The Murdoch University Pet Emergency Centre is warning pet owners to be cautious when using snail bait.
“Snail bait toxicity can cause muscle tremors, seizures and death. We’ve seen a number of cases over the last couple of weeks at the Murdoch Pet Emergency Centre at the University hospital and want pet owners to be aware of warning signs and the actions that need to be taken,” he said.
Typically, snail baits contain around three per cent poison and an ingredient such as bran or molasses to attract snails and slugs. While some baits contain a bittering agent, this may not deter all pets. As well, powered baits may stick to pets’ coats and paws and be licked off.
Signs your pet may have ingested snail baits – typically blue or green in colour – include muscle twitching, loss of coordination, heightened heart rate and seizures.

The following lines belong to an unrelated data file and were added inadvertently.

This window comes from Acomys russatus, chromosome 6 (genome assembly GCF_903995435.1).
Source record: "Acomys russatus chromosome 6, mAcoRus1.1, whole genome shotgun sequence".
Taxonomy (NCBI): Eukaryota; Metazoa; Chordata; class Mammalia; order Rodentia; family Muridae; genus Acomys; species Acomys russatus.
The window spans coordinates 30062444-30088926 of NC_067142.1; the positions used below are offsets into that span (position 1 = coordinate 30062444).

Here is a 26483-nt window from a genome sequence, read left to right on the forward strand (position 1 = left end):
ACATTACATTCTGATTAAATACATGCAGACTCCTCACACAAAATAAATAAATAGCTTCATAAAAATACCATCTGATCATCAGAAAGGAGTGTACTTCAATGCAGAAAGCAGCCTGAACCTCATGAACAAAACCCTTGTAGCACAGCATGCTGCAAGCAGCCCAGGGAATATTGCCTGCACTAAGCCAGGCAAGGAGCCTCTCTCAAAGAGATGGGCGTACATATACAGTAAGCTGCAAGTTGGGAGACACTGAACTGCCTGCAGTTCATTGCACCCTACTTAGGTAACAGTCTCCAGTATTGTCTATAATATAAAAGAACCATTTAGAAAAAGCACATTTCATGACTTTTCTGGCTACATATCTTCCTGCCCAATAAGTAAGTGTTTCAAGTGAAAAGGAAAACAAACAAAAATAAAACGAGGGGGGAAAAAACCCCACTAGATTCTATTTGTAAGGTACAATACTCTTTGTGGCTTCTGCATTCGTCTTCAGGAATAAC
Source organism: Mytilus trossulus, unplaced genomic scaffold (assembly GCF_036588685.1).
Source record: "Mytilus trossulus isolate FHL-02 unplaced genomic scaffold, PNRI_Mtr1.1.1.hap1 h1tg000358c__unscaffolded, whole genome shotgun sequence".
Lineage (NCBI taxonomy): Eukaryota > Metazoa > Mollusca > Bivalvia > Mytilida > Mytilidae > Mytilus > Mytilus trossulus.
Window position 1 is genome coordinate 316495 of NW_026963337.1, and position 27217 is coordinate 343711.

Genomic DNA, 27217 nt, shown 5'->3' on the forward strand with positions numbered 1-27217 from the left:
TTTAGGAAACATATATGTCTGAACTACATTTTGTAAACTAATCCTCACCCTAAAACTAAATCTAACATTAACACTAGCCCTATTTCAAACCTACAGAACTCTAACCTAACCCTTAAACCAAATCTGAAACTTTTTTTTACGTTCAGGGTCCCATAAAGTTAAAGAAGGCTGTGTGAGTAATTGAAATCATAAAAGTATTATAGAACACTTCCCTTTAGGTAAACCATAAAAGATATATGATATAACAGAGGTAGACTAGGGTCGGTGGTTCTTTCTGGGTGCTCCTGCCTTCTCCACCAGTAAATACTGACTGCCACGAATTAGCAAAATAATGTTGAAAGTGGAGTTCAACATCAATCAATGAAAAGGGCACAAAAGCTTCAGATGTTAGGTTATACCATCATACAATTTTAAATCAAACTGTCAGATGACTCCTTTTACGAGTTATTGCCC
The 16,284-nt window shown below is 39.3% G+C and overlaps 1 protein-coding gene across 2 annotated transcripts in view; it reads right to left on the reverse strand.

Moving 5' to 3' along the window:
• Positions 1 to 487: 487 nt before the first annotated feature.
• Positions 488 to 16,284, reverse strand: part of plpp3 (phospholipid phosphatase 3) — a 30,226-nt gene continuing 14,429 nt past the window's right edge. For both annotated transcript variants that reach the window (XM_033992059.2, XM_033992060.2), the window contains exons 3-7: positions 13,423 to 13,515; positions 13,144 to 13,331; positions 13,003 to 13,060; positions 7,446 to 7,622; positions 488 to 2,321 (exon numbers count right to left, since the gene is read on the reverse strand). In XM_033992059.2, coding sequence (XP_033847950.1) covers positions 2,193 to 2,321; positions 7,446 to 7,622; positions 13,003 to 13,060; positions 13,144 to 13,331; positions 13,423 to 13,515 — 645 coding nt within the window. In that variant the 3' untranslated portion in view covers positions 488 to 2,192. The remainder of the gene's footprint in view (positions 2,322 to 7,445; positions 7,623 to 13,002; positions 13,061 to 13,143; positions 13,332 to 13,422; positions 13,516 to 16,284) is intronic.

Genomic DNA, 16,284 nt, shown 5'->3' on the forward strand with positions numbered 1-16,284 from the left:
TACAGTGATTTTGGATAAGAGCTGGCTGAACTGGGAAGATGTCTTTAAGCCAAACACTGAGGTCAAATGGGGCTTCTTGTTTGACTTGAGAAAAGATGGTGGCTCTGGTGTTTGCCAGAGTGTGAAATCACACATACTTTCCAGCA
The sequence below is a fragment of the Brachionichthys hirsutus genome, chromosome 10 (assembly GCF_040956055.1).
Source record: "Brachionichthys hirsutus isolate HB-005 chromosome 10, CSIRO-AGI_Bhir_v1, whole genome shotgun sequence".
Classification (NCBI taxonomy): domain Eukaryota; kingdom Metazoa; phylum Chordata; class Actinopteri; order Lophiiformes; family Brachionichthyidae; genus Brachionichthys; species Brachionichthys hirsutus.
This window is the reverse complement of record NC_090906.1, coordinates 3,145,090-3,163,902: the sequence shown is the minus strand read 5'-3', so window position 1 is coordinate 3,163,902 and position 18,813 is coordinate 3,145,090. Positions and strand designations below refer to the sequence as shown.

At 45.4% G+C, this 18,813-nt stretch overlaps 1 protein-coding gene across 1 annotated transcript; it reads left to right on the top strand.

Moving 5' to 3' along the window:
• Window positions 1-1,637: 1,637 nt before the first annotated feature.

“If a cat or dog exhibits tremor signs, even if there is no evidence of snail baits being eaten, owners should get them to a veterinarian immediately,” says Dr Lawrie.
“It really is a matter of life and death and people shouldn’t hesitate. If pets have ingested snail bait, we can induce vomiting, and if needed, perform a cleansing of the stomach and colon to reduce the toxic load and poisoning effect of the chemical.”
If you do suspect poisoning, Dr Lawrie suggests ringing housemates, family members and neighbours on the way to the veterinary hospital to see whether snail baits have been used or seen in the area where the pets have been.
“The more information a person can give the vet, the better. If you know an animal has ingested poisons you’ve laid, bring the snail bait package with you.”
As a matter of course, Dr Lawrie recommends people know and record all poisons used in and around their homes.
“If you use snail bait or any poison, put a sign on the fridge with the date used, so everyone in the house is aware. Knowing what’s been used can help keep not only your cats and dogs safe, but children as well.”